Published in the Delaware County Daily Times
Delaware County’s Daily Newspaper Sunday, December 15, 2019
By Joseph Batory, Times Columnist
Where have all the good men gone and where are all the gods?
Where’s the street wise Hercules to fight the rising odds?
Isn’t there a white knight upon a fiery steed?
Late at night I toss and I turn and I dream of what I need
I need a hero
I’m holding out for a hero till the end of the night
He’s gotta be strong and he’s gotta be fast
And he’s gotta be fresh for the fight…
Bonnie Tyler’s blockbuster hit song (“Holding Out for a Hero”) was released in 2004 but it could easily have been my theme song way back in 1984 when I became the Superintendent of Schools for the Upper Darby School District. At that time, I was “holding out for a hero.” And I needed one badly.
I had begun my career in Upper Darby in 1975. I was at the bottom of the administrator totem pole with little hope of advancement. But then, in 1980, as I was about to depart the school district for a private sector job, a heart attack abruptly ended the long career of Curwen Schlosser, Upper Darby’s superintendent of schools.
Dr. Schlosser was replaced by the school system’s business manager, Mike Maines, who put me in charge of the district’s personnel and communications as an assistant superintendent. Mike listened to my ideas and gave me lots of rope to innovate. By 1984, I had completed my doctoral graduate study courses at the University of Pennsylvania, and I had become a capable and content assistant superintendent of schools. I could have lived happily ever after in this position. But lightning struck. Mike decided to leave his superintendent’s position after a mild stroke. And he was strongly recommending that I become Upper Darby’s new superintendent of schools.
Being Upper Darby’s superintendent was a job that I had never sought. And I wasn’t sure I even wanted to position. The Upper Darby School District challenges for the future included a lack of adequate financial resources because of a declining tax base and inadequate State funding of its share of public education costs. On top of that, student enrollments were booming, new facilities were needed, and substantial demographic changes in the community population were occurring. None of this did wonders for my confidence. On the other hand, I was being offered a magnificent opportunity. It was too good to pass up.
As an incoming superintendent, I had the usual fears about School Board micromanaging. I had seen many practicing superintendents in Delaware County pillaged and even destroyed by partisan or self-serving School Board bickering. But in Upper Darby, I met and grew to respect a myriad of School Board members who amazingly prioritized what was best for their schools and their communities. Were there arguments and debates? Sure! But when it came to students, there was a remarkable sense of unified purpose that defined and guided almost all eventual decisions. And innovation and creative educational endeavors abounded!
Over 15 years, there were so many School Board leaders whom I admired, but none stands out more heroically than Teresa Furey. Her oratory and public eloquence were legendary. Teresa loved engaging people…the students of course, but also parents and taxpayers. And she used her formidable tools of pragmatism, intelligence, tact, vision, daring and compromise to lead both supporters and doubters across a hundred education bridges on behalf of Upper Darby kids.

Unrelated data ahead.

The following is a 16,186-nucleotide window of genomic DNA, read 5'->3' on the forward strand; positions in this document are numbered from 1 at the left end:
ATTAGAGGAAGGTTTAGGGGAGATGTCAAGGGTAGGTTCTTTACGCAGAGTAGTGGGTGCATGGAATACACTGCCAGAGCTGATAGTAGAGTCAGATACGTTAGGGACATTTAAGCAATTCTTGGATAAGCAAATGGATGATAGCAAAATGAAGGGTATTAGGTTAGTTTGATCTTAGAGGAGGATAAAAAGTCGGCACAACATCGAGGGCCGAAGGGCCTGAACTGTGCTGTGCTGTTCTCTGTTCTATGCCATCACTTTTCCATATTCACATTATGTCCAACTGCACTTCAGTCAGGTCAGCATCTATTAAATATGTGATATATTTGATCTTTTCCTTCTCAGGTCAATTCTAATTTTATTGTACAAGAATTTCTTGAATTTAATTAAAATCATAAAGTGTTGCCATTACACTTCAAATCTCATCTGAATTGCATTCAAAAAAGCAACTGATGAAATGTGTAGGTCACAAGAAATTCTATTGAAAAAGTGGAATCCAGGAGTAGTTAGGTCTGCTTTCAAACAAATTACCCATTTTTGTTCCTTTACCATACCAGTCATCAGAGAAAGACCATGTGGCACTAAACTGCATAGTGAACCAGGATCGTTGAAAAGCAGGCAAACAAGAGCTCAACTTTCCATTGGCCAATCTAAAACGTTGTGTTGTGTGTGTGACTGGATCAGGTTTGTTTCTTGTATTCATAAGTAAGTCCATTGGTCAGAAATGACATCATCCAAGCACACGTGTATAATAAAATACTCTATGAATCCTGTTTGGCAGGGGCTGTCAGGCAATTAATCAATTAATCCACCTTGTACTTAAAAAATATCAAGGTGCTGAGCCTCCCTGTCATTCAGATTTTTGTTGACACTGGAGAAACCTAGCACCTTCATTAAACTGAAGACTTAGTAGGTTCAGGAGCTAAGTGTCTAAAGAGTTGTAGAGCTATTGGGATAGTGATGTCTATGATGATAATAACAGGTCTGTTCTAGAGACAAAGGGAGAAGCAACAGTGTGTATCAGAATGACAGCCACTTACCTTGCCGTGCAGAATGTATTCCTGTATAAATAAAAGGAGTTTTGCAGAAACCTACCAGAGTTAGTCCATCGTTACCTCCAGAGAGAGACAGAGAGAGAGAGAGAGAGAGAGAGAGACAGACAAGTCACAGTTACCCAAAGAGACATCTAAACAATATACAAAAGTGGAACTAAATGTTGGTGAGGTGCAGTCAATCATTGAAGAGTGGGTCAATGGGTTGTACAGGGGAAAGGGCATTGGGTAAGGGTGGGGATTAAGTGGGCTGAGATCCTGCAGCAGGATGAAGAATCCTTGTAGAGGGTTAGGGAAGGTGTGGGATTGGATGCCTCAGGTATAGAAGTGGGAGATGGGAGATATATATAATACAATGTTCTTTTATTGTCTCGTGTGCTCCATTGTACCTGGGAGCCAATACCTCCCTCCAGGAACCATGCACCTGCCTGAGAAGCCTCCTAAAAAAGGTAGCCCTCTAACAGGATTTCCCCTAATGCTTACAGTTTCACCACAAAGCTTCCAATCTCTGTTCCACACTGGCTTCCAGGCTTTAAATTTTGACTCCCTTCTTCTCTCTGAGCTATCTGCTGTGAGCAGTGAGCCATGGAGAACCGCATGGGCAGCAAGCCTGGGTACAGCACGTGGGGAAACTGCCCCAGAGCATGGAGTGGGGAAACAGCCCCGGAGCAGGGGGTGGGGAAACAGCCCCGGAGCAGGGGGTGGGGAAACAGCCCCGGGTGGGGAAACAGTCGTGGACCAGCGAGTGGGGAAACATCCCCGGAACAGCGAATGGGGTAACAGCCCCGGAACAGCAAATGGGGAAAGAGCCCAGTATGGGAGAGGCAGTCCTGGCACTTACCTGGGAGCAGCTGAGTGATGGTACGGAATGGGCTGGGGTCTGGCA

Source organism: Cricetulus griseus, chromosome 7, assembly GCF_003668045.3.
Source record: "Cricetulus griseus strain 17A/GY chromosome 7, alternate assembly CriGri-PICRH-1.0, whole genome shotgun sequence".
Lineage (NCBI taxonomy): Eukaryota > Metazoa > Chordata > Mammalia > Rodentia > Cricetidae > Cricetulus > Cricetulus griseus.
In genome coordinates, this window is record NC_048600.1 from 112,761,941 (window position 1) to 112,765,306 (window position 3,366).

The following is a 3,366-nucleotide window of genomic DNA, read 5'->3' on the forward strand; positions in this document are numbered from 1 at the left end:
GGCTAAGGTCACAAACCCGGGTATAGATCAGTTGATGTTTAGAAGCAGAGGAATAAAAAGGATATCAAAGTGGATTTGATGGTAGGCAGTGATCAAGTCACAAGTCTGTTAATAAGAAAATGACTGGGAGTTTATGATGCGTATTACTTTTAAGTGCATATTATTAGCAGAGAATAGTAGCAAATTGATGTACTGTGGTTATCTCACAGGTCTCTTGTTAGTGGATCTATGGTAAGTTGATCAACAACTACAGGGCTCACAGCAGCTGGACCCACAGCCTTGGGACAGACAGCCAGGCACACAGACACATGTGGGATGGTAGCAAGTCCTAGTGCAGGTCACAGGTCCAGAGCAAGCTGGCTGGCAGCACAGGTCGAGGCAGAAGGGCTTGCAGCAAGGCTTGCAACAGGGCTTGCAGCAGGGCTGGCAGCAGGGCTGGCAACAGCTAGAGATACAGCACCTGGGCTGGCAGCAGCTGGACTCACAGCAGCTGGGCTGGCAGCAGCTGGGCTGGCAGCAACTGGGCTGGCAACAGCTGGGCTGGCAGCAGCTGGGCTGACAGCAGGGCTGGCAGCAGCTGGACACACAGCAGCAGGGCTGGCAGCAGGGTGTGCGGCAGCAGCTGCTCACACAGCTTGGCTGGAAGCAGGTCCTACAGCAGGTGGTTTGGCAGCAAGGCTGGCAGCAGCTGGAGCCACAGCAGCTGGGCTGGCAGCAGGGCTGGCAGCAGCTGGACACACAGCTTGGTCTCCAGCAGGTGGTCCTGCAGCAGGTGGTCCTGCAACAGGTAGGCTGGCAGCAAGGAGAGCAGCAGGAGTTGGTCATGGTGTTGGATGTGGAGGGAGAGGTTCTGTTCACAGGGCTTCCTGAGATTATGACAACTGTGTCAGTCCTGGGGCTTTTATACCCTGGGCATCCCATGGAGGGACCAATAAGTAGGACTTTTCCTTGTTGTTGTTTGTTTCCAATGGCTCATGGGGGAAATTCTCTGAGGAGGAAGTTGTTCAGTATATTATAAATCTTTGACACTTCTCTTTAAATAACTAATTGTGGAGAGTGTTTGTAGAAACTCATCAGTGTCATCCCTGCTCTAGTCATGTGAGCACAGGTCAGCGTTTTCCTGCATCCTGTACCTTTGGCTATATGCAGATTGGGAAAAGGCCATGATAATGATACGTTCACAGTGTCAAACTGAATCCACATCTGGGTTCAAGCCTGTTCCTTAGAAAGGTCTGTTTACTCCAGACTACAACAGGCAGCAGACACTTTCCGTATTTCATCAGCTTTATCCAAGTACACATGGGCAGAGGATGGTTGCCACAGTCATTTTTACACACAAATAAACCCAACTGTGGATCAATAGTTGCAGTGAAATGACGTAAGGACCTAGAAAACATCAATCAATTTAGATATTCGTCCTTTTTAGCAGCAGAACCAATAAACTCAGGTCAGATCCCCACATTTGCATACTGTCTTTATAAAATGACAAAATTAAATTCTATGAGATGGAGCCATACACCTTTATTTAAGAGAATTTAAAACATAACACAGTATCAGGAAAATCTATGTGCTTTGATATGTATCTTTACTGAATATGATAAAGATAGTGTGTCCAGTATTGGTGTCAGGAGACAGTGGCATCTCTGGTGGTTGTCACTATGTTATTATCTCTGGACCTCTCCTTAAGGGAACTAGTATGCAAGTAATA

My next hero came out of nowhere. Christ Lutheran Pastor David Shaheen walked into my office one day for an unannounced appointment. I braced myself for the worst. I asked Pastor David “What do you need?” And this smiling saintly man responded: “You have it all wrong, Mr. Superintendent. I’m here to find out what you need!”
And in the years ahead, Pastor David and his flock provided a host of ongoing support services for Upper Darby young people…after school care; tutoring; summer programs; clothing for needy students; hands-on school support; and on and on. That heroism of Pastor David was, not talking the talk, but walking the walk of caring and involvement.
And finally, I would be remiss if I did not mention the third hero who impacted my career. Upper Darby Music Supervisor Barbara Benglian and I go back more than 40 years in our professional relationship. Once upon a time, I had this vision that many thousands of Upper Darby students could be deeply involved in quality music programs, engaged in something meaningful that would drive their artistic and academic success. But I am just “a dreamer.” It was Barbara Benglian who was “the doer” who surrounded herself with a stable of Super Bowl talent music teachers at all levels and built the superb music empire that exists today in Upper Darby.
Holding out for a hero in Upper Darby? That was once me. Late at night I tossed and turned and dreamed of what I needed. And then, Teresa Furey…Pastor David…and Barbara Benglian rode in as my white Knights on fiery steeds…strong, fast and fresh for the fight. And I was no longer holding out for a hero!
Joseph Batory was the award-winning superintendent of schools in Upper Darby from 1984 to 1999. The school system won numerous recognitions and honors for its cutting-edge innovations and achievements during those years.